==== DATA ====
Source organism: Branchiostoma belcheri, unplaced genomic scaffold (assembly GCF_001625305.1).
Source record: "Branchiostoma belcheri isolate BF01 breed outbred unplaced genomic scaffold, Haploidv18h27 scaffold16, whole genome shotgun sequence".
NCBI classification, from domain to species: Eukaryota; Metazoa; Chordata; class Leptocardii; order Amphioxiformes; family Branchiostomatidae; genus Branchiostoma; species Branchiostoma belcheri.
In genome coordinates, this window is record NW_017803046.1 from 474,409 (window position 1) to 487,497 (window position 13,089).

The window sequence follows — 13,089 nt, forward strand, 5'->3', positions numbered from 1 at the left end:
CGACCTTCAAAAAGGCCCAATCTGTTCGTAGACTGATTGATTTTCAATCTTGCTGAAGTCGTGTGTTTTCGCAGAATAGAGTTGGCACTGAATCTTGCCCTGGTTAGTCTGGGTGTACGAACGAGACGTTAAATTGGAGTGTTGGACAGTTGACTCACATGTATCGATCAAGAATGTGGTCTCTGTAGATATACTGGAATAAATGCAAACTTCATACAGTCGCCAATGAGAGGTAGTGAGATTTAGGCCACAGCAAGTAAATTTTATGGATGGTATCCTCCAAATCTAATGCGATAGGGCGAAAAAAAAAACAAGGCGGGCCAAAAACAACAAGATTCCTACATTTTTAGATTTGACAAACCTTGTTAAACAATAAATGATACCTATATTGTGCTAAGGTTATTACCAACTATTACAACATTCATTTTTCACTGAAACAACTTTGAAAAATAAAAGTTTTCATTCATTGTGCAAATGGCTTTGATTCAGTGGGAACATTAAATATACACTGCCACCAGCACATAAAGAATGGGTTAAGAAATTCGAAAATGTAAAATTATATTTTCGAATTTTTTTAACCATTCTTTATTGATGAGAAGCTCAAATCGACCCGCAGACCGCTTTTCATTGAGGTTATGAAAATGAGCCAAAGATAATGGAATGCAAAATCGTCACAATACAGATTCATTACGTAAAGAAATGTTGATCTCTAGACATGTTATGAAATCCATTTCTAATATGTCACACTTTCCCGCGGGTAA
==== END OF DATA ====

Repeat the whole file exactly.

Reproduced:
Source organism: Branchiostoma belcheri, unplaced genomic scaffold (assembly GCF_001625305.1).
Source record: "Branchiostoma belcheri isolate BF01 breed outbred unplaced genomic scaffold, Haploidv18h27 scaffold16, whole genome shotgun sequence".
NCBI classification, from domain to species: Eukaryota; Metazoa; Chordata; class Leptocardii; order Amphioxiformes; family Branchiostomatidae; genus Branchiostoma; species Branchiostoma belcheri.
In genome coordinates, this window is record NW_017803046.1 from 474,409 (window position 1) to 487,497 (window position 13,089).

The window sequence follows — 13,089 nt, forward strand, 5'->3', positions numbered from 1 at the left end:
CGACCTTCAAAAAGGCCCAATCTGTTCGTAGACTGATTGATTTTCAATCTTGCTGAAGTCGTGTGTTTTCGCAGAATAGAGTTGGCACTGAATCTTGCCCTGGTTAGTCTGGGTGTACGAACGAGACGTTAAATTGGAGTGTTGGACAGTTGACTCACATGTATCGATCAAGAATGTGGTCTCTGTAGATATACTGGAATAAATGCAAACTTCATACAGTCGCCAATGAGAGGTAGTGAGATTTAGGCCACAGCAAGTAAATTTTATGGATGGTATCCTCCAAATCTAATGCGATAGGGCGAAAAAAAAAACAAGGCGGGCCAAAAACAACAAGATTCCTACATTTTTAGATTTGACAAACCTTGTTAAACAATAAATGATACCTATATTGTGCTAAGGTTATTACCAACTATTACAACATTCATTTTTCACTGAAACAACTTTGAAAAATAAAAGTTTTCATTCATTGTGCAAATGGCTTTGATTCAGTGGGAACATTAAATATACACTGCCACCAGCACATAAAGAATGGGTTAAGAAATTCGAAAATGTAAAATTATATTTTCGAATTTTTTTAACCATTCTTTATTGATGAGAAGCTCAAATCGACCCGCAGACCGCTTTTCATTGAGGTTATGAAAATGAGCCAAAGATAATGGAATGCAAAATCGTCACAATACAGATTCATTACGTAAAGAAATGTTGATCTCTAGACATGTTATGAAATCCATTTCTAATATGTCACACTTTCCCGCGGGTAA